Early Greek epos is represented for us by several thousands of hexameter verses in essentially uniform dialect, idiom and style. In addition to what has come down to us more or less intact – the two Homeric poems, Hesiod's works, a number of hymns (not all of them that early), the Aspis – we have chunks of catalogue poetry and fragments and reports of a number of different works, and we are aware of the existence of a whole oral epic tradition in which essentially traditional material was transmitted in conventional forms. How are we to establish a literary history of early Greek epos, to sort out the elements of the medium and the message chronologically and even genealogically in relation to each other? In the case of most modern oeuvres, there is no need to ponder the internal sequence, as dates of composition and publication are known. Indeed, in European literature back until the time of the Greek tragedians, independent information and external evidence often yield absolute dates so that the working out of an internal chronology is not an issue. In the case of early Greek epos, however, the near total lack of absolute chronological pegs and the scarcity of relevant facts and contexts compel us to rely mainly on internal criteria. That holds true especially for the earlier part of the Archaic Age (the eighth and seventh centuries bc); with time we do get testimonies that may serve as clues to termini post (or even ante) quem and thus help us establish a relative chronology based on (approximate) absolute dates. For the charting out and pinning down of poets and poems, we are not much helped by authorial self-reference, except, perhaps, in the case of Hesiod, which does not yield much in the way of chronology, and of the Hymn to Apollo, which may already build on the fiction of a Homer from Chios.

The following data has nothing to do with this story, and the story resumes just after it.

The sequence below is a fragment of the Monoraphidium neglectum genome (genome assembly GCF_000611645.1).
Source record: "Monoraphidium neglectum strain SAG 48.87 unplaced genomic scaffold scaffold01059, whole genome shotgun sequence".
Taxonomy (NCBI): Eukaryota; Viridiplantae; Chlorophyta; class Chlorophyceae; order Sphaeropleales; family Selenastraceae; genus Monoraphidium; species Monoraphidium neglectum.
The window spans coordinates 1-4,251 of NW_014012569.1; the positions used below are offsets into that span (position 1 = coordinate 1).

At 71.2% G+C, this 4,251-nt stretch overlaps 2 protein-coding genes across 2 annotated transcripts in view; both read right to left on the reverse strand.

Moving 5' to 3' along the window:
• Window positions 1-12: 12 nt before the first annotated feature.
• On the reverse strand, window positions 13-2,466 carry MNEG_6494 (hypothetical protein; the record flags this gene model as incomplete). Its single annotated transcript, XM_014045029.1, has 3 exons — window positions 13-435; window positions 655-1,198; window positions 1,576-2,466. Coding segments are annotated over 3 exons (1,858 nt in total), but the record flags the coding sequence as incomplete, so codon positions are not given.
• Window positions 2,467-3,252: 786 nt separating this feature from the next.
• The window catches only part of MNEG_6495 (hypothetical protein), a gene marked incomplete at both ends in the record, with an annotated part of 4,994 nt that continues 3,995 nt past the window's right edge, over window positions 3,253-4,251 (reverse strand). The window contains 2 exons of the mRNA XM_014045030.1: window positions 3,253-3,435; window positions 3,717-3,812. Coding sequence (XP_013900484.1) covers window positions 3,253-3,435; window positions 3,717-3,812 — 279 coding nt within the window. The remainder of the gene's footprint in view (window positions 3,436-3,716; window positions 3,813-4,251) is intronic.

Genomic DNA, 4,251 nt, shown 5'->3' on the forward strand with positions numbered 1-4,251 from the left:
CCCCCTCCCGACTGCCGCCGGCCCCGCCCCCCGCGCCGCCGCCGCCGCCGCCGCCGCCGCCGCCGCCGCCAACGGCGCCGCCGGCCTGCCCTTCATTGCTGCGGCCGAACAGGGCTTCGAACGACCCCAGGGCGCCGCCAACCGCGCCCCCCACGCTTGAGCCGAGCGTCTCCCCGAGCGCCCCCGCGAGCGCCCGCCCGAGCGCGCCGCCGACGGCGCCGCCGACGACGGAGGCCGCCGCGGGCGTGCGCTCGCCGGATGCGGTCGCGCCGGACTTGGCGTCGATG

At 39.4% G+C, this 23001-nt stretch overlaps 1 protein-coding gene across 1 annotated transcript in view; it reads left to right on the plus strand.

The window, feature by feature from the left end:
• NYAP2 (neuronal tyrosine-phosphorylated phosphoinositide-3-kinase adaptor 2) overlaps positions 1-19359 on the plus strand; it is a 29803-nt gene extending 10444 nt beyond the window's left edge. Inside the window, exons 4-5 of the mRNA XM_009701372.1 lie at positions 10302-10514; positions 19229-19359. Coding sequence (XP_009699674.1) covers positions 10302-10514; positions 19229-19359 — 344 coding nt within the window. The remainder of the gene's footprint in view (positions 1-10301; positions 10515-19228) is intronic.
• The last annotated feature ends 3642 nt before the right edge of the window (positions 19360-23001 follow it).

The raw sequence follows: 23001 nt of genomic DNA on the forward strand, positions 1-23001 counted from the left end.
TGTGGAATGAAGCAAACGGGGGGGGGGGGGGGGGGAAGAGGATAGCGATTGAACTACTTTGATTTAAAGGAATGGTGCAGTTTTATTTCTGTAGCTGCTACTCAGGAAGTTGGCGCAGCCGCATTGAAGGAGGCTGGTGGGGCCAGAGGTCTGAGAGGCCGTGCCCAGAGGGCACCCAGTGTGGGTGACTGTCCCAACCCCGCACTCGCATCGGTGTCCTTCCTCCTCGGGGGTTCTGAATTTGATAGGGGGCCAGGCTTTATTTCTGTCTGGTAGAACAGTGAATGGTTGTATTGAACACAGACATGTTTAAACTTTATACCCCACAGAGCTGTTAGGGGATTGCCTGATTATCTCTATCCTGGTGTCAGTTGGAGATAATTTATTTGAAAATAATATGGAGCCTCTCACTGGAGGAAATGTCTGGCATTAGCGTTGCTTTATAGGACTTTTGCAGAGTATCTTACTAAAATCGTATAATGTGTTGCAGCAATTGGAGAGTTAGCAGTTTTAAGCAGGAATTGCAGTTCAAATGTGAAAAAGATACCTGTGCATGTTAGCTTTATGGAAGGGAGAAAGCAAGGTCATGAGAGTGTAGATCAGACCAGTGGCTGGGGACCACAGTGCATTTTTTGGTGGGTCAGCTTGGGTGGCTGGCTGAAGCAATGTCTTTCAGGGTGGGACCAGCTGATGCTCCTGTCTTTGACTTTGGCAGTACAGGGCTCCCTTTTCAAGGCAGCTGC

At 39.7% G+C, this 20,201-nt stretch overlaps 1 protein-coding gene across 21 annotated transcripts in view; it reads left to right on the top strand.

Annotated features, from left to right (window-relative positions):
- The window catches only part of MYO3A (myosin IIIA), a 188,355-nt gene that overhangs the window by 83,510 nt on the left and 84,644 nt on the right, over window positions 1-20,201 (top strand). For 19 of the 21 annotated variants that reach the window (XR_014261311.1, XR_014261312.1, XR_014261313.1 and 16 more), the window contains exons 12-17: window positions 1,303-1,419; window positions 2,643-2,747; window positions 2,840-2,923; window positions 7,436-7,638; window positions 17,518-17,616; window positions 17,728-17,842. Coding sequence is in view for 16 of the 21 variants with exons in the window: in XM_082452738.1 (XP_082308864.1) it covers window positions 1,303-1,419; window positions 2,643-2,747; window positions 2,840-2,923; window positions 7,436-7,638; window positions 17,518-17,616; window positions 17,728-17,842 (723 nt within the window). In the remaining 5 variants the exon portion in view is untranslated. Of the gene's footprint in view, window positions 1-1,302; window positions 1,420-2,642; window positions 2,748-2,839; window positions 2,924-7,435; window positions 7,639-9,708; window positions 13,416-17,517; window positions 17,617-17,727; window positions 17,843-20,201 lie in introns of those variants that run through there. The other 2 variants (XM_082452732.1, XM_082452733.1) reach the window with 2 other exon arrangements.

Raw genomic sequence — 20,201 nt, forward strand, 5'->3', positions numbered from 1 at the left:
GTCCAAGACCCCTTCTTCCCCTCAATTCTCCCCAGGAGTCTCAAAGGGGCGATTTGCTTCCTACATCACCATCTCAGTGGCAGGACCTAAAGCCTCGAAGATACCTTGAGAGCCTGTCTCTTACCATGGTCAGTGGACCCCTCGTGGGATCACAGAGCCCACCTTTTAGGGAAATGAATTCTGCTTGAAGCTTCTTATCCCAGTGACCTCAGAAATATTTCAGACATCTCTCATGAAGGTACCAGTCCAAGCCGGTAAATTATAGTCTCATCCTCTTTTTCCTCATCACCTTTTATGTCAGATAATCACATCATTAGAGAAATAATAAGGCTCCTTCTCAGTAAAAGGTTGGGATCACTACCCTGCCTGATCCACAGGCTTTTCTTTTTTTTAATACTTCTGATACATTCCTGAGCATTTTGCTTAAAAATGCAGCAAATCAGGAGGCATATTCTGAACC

Homer and Hesiod obviously could lay claim to pride of place even at a time when much more epic poetry by many more poets was available than is the case today. We are not, however, much helped by the ancient biographical lore about Homer and Hesiod – the vitae, the Certamen and scattered evidence – or by what the ancients generally imagined about the age and succession and relationship of those two and of other poets. The tendency of ancient literary biographers to construct neat successions between prominent literary figures and to fashion biographical accounts from what is in the poetry is well known. Graziosi (2002) has shown how the characters and circumstances and dates of Homer, and of Hesiod as well, have been constructed by posterity and in essence must be understood in the light of social and political circumstances and within the context of literary and ideological axe grinding. Interest in the age and chronological relationship of Homer and Hesiod is not driven by historical curiosity. The Homeridai, the rhapsodes in general, the Chians, the Athenians, Herodotus and Thucydides, Plato and Aristotle – all conjure up a different Homer. Therefore, although the story of the invention and individualization of Homer is fascinating and utterly instructive in its own right, the ancient biographical lore tells us preciously little about the persons it claims to be about, and is of very little assistance in the quest for absolute and relative dates. The same questions were rehearsed again and again throughout the centuries.